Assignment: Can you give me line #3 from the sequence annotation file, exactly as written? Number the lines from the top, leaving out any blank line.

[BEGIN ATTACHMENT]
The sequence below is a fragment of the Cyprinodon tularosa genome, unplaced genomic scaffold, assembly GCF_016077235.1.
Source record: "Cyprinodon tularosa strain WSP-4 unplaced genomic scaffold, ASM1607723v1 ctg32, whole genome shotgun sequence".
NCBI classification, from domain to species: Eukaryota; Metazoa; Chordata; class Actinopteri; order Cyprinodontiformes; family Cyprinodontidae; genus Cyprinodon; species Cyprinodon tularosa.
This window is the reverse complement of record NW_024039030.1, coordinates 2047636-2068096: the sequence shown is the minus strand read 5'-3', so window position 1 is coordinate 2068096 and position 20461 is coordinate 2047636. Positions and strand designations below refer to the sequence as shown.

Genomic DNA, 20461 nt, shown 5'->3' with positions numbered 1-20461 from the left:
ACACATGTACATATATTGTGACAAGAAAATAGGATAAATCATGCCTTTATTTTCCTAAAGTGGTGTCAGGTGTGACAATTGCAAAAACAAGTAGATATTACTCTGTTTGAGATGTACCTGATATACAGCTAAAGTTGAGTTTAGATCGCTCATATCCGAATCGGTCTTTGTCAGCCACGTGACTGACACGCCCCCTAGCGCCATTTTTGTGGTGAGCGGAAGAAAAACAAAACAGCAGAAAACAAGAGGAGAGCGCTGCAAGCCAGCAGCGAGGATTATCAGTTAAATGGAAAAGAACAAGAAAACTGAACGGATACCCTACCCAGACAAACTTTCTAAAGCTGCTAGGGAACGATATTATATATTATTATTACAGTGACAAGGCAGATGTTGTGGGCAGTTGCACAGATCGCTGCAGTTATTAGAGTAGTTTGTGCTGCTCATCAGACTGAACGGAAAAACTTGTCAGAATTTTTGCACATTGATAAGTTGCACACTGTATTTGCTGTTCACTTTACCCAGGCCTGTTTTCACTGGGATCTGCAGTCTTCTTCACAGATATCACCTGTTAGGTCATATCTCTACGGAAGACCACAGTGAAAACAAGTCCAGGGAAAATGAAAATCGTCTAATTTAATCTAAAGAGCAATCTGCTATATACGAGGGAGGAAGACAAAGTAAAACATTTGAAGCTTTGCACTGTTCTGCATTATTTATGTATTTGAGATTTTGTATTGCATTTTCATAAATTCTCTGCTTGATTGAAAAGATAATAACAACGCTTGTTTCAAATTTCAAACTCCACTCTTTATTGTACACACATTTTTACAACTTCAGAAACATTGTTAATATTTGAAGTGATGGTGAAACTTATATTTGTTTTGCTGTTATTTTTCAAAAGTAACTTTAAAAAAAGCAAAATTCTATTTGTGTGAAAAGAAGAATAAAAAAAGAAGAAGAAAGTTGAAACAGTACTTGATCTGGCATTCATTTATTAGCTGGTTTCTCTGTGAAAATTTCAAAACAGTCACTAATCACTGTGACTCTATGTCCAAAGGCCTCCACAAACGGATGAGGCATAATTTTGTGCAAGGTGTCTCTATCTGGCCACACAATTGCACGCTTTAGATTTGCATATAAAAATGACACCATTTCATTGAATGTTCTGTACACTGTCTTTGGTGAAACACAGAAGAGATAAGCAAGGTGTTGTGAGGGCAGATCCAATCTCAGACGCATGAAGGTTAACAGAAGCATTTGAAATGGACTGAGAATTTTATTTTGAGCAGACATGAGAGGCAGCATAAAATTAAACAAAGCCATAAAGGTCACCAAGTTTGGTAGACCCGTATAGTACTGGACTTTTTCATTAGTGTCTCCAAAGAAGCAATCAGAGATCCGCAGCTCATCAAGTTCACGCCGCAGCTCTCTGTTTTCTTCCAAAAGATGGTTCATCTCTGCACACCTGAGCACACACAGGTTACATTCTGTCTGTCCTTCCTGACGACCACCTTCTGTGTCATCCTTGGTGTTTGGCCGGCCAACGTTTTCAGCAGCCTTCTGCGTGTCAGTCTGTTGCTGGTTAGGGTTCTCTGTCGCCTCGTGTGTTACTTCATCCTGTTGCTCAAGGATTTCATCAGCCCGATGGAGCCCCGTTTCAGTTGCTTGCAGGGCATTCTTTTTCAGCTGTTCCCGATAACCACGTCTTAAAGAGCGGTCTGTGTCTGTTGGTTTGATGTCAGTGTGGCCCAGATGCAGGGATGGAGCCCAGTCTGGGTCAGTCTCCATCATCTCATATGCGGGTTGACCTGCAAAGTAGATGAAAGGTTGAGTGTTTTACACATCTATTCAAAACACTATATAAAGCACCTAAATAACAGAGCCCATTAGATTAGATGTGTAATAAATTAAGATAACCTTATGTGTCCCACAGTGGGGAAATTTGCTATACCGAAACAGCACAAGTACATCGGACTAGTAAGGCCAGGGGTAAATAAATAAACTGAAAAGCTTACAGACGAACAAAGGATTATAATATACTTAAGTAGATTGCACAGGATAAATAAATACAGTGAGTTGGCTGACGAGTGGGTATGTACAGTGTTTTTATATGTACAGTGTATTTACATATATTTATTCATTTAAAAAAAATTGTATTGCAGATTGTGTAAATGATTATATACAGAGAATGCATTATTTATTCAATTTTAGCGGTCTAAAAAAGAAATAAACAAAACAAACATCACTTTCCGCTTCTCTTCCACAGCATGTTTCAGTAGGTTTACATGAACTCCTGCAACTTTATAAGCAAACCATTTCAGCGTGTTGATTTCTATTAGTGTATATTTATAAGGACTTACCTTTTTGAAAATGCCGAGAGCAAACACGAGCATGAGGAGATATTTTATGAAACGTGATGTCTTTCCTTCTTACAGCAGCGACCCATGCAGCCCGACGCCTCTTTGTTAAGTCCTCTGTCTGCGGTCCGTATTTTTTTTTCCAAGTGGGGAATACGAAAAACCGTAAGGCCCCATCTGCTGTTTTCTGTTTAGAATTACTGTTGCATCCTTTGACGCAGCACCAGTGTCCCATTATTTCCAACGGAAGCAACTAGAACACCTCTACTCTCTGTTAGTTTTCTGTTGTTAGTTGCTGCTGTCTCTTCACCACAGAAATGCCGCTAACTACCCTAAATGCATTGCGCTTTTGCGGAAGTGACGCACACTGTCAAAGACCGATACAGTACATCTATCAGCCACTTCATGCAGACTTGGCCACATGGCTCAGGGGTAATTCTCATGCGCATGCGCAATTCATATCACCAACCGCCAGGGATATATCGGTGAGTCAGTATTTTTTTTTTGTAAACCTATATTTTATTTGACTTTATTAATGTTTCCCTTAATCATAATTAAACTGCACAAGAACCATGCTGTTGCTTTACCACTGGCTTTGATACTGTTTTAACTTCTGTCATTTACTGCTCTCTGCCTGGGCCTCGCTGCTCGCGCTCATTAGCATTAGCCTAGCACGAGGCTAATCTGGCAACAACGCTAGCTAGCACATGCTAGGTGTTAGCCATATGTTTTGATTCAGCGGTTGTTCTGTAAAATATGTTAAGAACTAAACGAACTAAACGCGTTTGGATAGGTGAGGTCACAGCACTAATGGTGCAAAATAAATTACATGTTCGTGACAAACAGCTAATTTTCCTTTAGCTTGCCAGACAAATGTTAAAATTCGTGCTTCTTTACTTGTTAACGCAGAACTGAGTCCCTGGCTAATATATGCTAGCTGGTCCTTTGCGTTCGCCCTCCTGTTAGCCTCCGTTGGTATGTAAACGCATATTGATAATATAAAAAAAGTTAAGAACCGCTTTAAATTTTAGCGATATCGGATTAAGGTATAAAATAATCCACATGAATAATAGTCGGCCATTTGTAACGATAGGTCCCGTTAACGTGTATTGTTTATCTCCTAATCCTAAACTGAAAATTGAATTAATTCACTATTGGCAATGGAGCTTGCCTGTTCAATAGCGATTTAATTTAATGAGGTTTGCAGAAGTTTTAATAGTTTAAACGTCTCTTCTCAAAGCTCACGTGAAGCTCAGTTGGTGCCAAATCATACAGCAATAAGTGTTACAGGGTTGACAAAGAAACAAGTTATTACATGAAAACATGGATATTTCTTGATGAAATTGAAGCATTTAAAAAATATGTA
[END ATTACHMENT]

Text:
NCBI classification, from domain to species: Eukaryota; Metazoa; Chordata; class Actinopteri; order Cyprinodontiformes; family Cyprinodontidae; genus Cyprinodon; species Cyprinodon tularosa.